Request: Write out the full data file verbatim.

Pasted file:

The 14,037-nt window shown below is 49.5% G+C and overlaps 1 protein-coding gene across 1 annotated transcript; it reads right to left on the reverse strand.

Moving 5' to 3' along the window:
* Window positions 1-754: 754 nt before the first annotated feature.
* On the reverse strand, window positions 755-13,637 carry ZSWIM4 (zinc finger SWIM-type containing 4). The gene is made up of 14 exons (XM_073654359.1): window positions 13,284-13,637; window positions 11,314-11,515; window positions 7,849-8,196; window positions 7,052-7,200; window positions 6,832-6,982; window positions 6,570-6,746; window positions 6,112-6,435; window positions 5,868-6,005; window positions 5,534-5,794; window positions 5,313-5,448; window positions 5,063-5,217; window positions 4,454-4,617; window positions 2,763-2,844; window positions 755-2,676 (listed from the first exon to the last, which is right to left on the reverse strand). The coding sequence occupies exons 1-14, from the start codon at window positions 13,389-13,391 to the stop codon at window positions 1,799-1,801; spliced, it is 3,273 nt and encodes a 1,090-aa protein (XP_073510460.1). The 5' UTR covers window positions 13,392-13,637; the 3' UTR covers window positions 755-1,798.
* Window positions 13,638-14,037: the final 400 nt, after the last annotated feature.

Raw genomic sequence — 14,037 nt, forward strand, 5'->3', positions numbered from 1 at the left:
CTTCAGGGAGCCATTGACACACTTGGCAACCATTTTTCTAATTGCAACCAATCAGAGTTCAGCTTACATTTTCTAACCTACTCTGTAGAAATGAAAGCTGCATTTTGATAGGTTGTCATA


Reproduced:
The 14,037-nt window shown below is 49.5% G+C and overlaps 1 protein-coding gene across 1 annotated transcript; it reads right to left on the reverse strand.

Moving 5' to 3' along the window:
* Window positions 1-754: 754 nt before the first annotated feature.
* On the reverse strand, window positions 755-13,637 carry ZSWIM4 (zinc finger SWIM-type containing 4). The gene is made up of 14 exons (XM_073654359.1): window positions 13,284-13,637; window positions 11,314-11,515; window positions 7,849-8,196; window positions 7,052-7,200; window positions 6,832-6,982; window positions 6,570-6,746; window positions 6,112-6,435; window positions 5,868-6,005; window positions 5,534-5,794; window positions 5,313-5,448; window positions 5,063-5,217; window positions 4,454-4,617; window positions 2,763-2,844; window positions 755-2,676 (listed from the first exon to the last, which is right to left on the reverse strand). The coding sequence occupies exons 1-14, from the start codon at window positions 13,389-13,391 to the stop codon at window positions 1,799-1,801; spliced, it is 3,273 nt and encodes a 1,090-aa protein (XP_073510460.1). The 5' UTR covers window positions 13,392-13,637; the 3' UTR covers window positions 755-1,798.
* Window positions 13,638-14,037: the final 400 nt, after the last annotated feature.

Raw genomic sequence — 14,037 nt, forward strand, 5'->3', positions numbered from 1 at the left:
CTTCAGGGAGCCATTGACACACTTGGCAACCATTTTTCTAATTGCAACCAATCAGAGTTCAGCTTACATTTTCTAACCTACTCTGTAGAAATGAAAGCTGCATTTTGATAGGTTGTCATA